Asked about the video at a news conference in Bali on Wednesday, Trudeau confirmed that he had raised the question of foreign interference with Xi.
“Not every conversation is always going to be easy, but it’s extremely important that we continue to stand up for the things that are important for Canadians,” he said. “This is something we always do, and we will continue to.”
Trudeau sidestepped a question about whether the confrontation was a “power play” by Xi.
Xi appears to be expressing “total contempt” for Trudeau in the video, Brian Lee Crowley, managing director of the Macdonald-Laurier Institute, a think tank in Ottawa, told NBC News.
The Canadian prime minister “is desperately trying to be taken seriously by this man who won’t even look at him,” he said. “[Xi] keeps turning away from him, the body language is just terrible.”
But Trudeau was most likely speaking to a broader audience than just Xi, Crowley said, as he faces pressure to adopt a tougher line on China from anxious voters at home as well as the United States and other liberal democracies. “I don’t think it was a great success for Trudeau certainly in terms of domestic public opinion, but I’m sure it was noticed in Washington,” he said.
Tensions between Canada and China have grown recently over accusations that Beijing interfered in the country’s 2019 election. Last week, Trudeau said China and other state actors were playing “aggressive games” to undermine democratic institutions, while Foreign Minister Mélanie Joly described China as an “increasingly disruptive global power.”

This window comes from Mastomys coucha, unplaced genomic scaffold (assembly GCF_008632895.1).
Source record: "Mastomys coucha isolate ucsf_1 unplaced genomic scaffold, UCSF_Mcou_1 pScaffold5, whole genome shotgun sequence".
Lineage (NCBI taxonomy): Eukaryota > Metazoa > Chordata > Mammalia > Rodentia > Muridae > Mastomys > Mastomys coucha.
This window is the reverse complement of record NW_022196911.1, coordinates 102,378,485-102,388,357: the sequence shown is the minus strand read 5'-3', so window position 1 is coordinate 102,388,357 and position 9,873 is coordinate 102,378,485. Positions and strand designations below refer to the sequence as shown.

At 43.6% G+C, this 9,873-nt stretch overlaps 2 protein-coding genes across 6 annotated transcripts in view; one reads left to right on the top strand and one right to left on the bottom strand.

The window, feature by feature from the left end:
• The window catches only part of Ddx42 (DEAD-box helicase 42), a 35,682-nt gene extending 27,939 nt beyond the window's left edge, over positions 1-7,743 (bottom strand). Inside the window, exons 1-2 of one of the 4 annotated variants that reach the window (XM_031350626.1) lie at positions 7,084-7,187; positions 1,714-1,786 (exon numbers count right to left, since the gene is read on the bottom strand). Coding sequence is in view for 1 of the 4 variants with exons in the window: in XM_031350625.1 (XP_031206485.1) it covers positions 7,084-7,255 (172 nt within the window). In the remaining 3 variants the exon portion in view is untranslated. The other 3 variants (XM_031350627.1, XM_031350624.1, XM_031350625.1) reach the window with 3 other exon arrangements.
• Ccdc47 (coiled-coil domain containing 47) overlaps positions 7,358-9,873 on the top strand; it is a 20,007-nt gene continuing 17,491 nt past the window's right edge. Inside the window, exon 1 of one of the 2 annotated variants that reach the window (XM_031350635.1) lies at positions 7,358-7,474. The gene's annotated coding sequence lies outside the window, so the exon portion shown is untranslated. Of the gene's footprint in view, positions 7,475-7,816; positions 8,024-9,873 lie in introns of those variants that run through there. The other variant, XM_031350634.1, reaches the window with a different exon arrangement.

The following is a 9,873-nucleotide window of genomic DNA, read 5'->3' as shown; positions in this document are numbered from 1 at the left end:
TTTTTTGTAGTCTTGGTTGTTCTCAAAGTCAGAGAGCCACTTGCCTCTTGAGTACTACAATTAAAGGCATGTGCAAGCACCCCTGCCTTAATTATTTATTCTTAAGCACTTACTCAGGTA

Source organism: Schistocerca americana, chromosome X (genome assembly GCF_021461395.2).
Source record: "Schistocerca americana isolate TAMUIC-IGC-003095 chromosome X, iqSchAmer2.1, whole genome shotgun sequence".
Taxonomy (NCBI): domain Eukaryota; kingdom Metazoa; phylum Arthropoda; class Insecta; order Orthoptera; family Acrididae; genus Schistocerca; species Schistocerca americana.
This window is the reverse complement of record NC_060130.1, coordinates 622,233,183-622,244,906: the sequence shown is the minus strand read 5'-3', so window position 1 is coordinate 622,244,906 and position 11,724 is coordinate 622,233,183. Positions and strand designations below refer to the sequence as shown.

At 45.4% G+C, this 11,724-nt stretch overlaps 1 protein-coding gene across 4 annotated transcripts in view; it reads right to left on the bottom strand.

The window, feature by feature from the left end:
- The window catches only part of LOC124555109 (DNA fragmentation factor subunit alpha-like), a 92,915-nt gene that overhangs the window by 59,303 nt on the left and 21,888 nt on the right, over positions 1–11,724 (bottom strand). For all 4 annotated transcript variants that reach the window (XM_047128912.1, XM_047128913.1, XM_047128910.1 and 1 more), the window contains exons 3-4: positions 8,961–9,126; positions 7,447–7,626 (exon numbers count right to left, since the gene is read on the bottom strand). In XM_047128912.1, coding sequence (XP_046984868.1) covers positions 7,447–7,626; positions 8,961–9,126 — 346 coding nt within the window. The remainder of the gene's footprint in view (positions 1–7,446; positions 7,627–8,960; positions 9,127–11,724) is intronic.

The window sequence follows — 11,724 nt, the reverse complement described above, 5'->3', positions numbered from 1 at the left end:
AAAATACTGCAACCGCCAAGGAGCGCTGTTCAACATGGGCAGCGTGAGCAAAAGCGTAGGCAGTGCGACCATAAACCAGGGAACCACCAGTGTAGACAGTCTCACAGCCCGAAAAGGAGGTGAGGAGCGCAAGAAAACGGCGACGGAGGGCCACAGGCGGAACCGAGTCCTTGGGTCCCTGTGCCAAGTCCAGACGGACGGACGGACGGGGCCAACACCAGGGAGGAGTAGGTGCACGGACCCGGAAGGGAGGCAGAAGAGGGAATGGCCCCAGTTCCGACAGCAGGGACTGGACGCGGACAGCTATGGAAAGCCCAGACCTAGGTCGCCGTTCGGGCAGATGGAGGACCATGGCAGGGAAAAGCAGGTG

While Trudeau and Xi were at the G-20 summit, an employee at Hydro-Québec, Canada’s largest electricity producer, was arrested on suspicion of spying for China. Early this month, the Canadian government ordered three Chinese companies to divest from critical minerals in the country, citing national security concerns.
Canadian police are also investigating allegations that Chinese officials have set up secret “police stations” in the Toronto area as part of an operation against Chinese dissidents overseas. Beijing says the foreign outposts are service centers that help Chinese nationals living abroad renew their driver’s licenses, among other things.
Among the most damaging blows to Canada-China relations in recent years was the 2018 arrest in China of two Canadians, Michael Kovrig and Michael Spavor, after Canadian officials arrested Chinese tech executive Meng Wanzhou at the request of U.S. authorities seeking her extradition. Kovrig and Spavor were detained for more than 1,000 days on spying charges before being released in September 2021, just as Meng was allowed to return to China.
Though Xi had bilateral meetings at the G-20 summit with President Joe Biden, French President Emmanuel Macron and Australian Prime Minister Anthony Albanese, he did not have such a meeting with Trudeau.
Jace Zhang contributed.